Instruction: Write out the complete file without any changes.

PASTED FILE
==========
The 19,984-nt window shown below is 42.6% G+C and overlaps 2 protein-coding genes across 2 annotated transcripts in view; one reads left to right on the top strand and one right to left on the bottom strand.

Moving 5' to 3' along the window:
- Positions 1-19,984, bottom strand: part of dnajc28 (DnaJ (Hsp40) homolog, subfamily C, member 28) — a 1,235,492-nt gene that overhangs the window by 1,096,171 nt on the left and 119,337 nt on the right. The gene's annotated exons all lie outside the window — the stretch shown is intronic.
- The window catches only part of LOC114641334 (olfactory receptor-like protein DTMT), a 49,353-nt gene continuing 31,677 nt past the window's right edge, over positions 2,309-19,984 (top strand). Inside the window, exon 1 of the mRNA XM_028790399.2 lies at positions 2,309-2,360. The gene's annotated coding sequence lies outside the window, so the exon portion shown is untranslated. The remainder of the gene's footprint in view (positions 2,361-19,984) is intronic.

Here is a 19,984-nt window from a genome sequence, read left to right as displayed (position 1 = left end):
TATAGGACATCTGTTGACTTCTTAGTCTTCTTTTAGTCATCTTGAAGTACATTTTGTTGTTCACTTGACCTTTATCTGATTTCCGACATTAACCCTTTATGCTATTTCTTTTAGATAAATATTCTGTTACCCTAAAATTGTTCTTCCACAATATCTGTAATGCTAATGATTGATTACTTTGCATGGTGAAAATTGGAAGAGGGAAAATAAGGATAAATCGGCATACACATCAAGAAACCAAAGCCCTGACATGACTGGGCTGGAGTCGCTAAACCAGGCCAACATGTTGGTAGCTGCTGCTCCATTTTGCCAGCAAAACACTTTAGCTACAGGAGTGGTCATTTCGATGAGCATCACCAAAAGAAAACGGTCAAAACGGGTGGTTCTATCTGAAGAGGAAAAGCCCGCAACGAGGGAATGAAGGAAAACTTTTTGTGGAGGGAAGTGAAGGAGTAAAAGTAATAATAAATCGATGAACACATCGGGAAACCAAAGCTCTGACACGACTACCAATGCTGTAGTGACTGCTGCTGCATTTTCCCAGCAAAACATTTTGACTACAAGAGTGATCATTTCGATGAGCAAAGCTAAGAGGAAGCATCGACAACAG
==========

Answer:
The 19,984-nt window shown below is 42.6% G+C and overlaps 2 protein-coding genes across 2 annotated transcripts in view; one reads left to right on the top strand and one right to left on the bottom strand.

Moving 5' to 3' along the window:
- Positions 1-19,984, bottom strand: part of dnajc28 (DnaJ (Hsp40) homolog, subfamily C, member 28) — a 1,235,492-nt gene that overhangs the window by 1,096,171 nt on the left and 119,337 nt on the right. The gene's annotated exons all lie outside the window — the stretch shown is intronic.
- The window catches only part of LOC114641334 (olfactory receptor-like protein DTMT), a 49,353-nt gene continuing 31,677 nt past the window's right edge, over positions 2,309-19,984 (top strand). Inside the window, exon 1 of the mRNA XM_028790399.2 lies at positions 2,309-2,360. The gene's annotated coding sequence lies outside the window, so the exon portion shown is untranslated. The remainder of the gene's footprint in view (positions 2,361-19,984) is intronic.

Here is a 19,984-nt window from a genome sequence, read left to right as displayed (position 1 = left end):
TATAGGACATCTGTTGACTTCTTAGTCTTCTTTTAGTCATCTTGAAGTACATTTTGTTGTTCACTTGACCTTTATCTGATTTCCGACATTAACCCTTTATGCTATTTCTTTTAGATAAATATTCTGTTACCCTAAAATTGTTCTTCCACAATATCTGTAATGCTAATGATTGATTACTTTGCATGGTGAAAATTGGAAGAGGGAAAATAAGGATAAATCGGCATACACATCAAGAAACCAAAGCCCTGACATGACTGGGCTGGAGTCGCTAAACCAGGCCAACATGTTGGTAGCTGCTGCTCCATTTTGCCAGCAAAACACTTTAGCTACAGGAGTGGTCATTTCGATGAGCATCACCAAAAGAAAACGGTCAAAACGGGTGGTTCTATCTGAAGAGGAAAAGCCCGCAACGAGGGAATGAAGGAAAACTTTTTGTGGAGGGAAGTGAAGGAGTAAAAGTAATAATAAATCGATGAACACATCGGGAAACCAAAGCTCTGACACGACTACCAATGCTGTAGTGACTGCTGCTGCATTTTCCCAGCAAAACATTTTGACTACAAGAGTGATCATTTCGATGAGCAAAGCTAAGAGGAAGCATCGACAACAG